Saturday, July 15, 2017

Being Close With Your Grandparents Means You’ll Have A Healthier Life

Grandmas and Grandpas everywhere, rejoice!

You now how another reason to spoil your grandkids, and it’s actually been recommended by scientists!

A new study out of Boston College looked at the relationship between a close relationship with your grandparents and your overall mental health, and what they found is pretty concrete.

“We found that an emotionally close grandparent-adult grandchild relationship was associated with fewer symptoms of depression for both generations,” said Sara M. Moorman, an assistant professor in the Department of Sociology and the Institute on Aging at Boston College. “The greater emotional support grandparents and adult grandchildren received from one another, the better their psychological health.”

It also benefits the grandparents as well! The study found that grandparents who gave (and received) tangible support like rides to the store, help with chores, or money when things get tight, experienced fewer symptoms of depression over time.

“Grandparents have a wealth of experience — they’ll often tell stories about their lives and how things worked when they were young, and once kids become adults, they’re able to maximize those lessons,” said Moorman.

But Shalhevet Attar-Schwartz, the author of a similar study in Israel, also points out that it’s largely up to the parents to help bridge that relationship between their kids and their parents.

“Parents should be aware of their role as gatekeepers in the relationship between their children and their parents,” Attar-Schwartz said. “They should also be aware of grandparents’ potential to be an important resource in their children’s lives, especially if the family is undergoing a change, such as divorce or remarriage, or if the child is undergoing a painful or challenging experience… Sometimes children feel that it is easier to open up to their grandparents and share their difficulties and dilemmas with them.”

So now that you know your presence as grandparents is beneficial for their health, there’s never an excuse for your kids to not visit with their little ones!

This is why you need to stop eating tilapia ASAP

Eating seafood is a great way to get vital nutrients and vitamins. Tilapia is the most popular farmed fish in America because of its affordability. But health experts are warning consumers to stay as far away as possible from Tilapia.

Tilapia Contains Few Nutrients: Researchers from the Wake Forest University School of Medicine released a report on the omega-3 fatty acid content in popular fish. Tilapia scored far lower than most other fish on the list. Omega-3 fatty acids give fish most of their benefits, including Alzheimer’s risk reduction. Tilapia contains a TON of omega-6 fatty acids, which are terrible for you. The quantity of omega-6 in tilapia is higher than a hamburger or bacon.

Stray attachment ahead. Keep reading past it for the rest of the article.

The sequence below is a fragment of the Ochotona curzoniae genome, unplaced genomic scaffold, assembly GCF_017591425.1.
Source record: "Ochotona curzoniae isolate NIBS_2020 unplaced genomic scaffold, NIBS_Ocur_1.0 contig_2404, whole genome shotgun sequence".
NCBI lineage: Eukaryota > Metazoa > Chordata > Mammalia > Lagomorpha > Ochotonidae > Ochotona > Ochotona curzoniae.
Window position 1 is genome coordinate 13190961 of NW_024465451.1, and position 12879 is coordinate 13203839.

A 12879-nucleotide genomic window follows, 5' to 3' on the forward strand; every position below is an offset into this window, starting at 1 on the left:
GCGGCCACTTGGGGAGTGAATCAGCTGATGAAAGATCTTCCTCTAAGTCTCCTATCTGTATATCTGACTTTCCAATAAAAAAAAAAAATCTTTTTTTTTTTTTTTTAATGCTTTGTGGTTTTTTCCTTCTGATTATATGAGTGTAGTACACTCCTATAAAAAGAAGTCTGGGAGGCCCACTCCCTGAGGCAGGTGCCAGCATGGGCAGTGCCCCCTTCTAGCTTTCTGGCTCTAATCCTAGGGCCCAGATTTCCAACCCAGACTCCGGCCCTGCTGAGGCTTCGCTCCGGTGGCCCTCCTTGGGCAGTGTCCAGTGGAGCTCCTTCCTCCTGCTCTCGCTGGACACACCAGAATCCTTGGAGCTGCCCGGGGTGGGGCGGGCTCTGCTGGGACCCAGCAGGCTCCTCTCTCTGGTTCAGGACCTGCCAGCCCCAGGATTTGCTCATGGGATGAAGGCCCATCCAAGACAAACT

Tilapia Could Cause Alzheimer’s: One of the omega-6 fatty acids in tilapia goes by the name of arachidonic acid – a compound which significantly increases the type of inflammatory damage that precedes Alzheimer’s. So while eating healthy fish like mackerel, halibut and sardines would reduce your risk of developing Alzheimer’s, this fish actually increases it.

Most Tilapia Is Farmed: Tilapia is the second most commonly farmed fish in the world. This is largely due to the fish’s hardiness; it can eat just about anything. Good for farmers, bad for consumers. It means they don’t have to spend lots of money on fish food as they would were they raising salmon. Farmers commonly feed the fish chicken and pig poop. The fish are also stuffed with antibiotics and genetically modified to grow faster.

Tilapia May Cause Cancer: Tilapia can carry up to 10 times the amount of carcinogens as other fish. This is because of the food the farmers feed the fish – poop, pesticides and industrial-grade chemicals. One toxic chemical researchers have found in the fish is dioxin, which is linked to the development and progression of cancer.

What’s more, your body doesn’t actually flush out dioxin for a whopping 7-11 years. Make sure the SHARE this your friends on Facebook that eat tilapia!

Inspirational Quote – July 15, 2017

“It is our choices that show what we truly are, far more than our abilities.”

We can be extremely talented and skilled at what we choose to do in life and may even be respected and admired because of it! However, rightly or wrongly, other people judge us by the company we keep, the words we utter, and how we conduct ourselves in private and in public. They do this for the simple reason that these tend to truly reflect the choices WE make and, in turn, show us for who we really are. Therefore, wouldn’t it be to our advantage to put thought and care into these choices? I know I do.

Awakening Compassion at Work

In their new book, 'Awakening Compassion at Work: The Quiet Power that Elevates People and Organizations,' Drs. Jane Dutton and Monica Worline discuss the theme of compassion, how employees and organizations can utilize it, and why it's valuable. It is important to recognize that western society often encourages a fear of compassion, particularly fear of being seen as weak or being taken advantage of. However, practicing compassion benefits an organization by boosting morale, increasing efficiency, and creating employee and client loyalty, thereby helping with retention and reduced turnover. Companies and their employees can practice competent compassion by recognizing and acknowledging the suffering of others, and responding in a way that allows the employees to determine what level of response best suits them.

Friday, July 14, 2017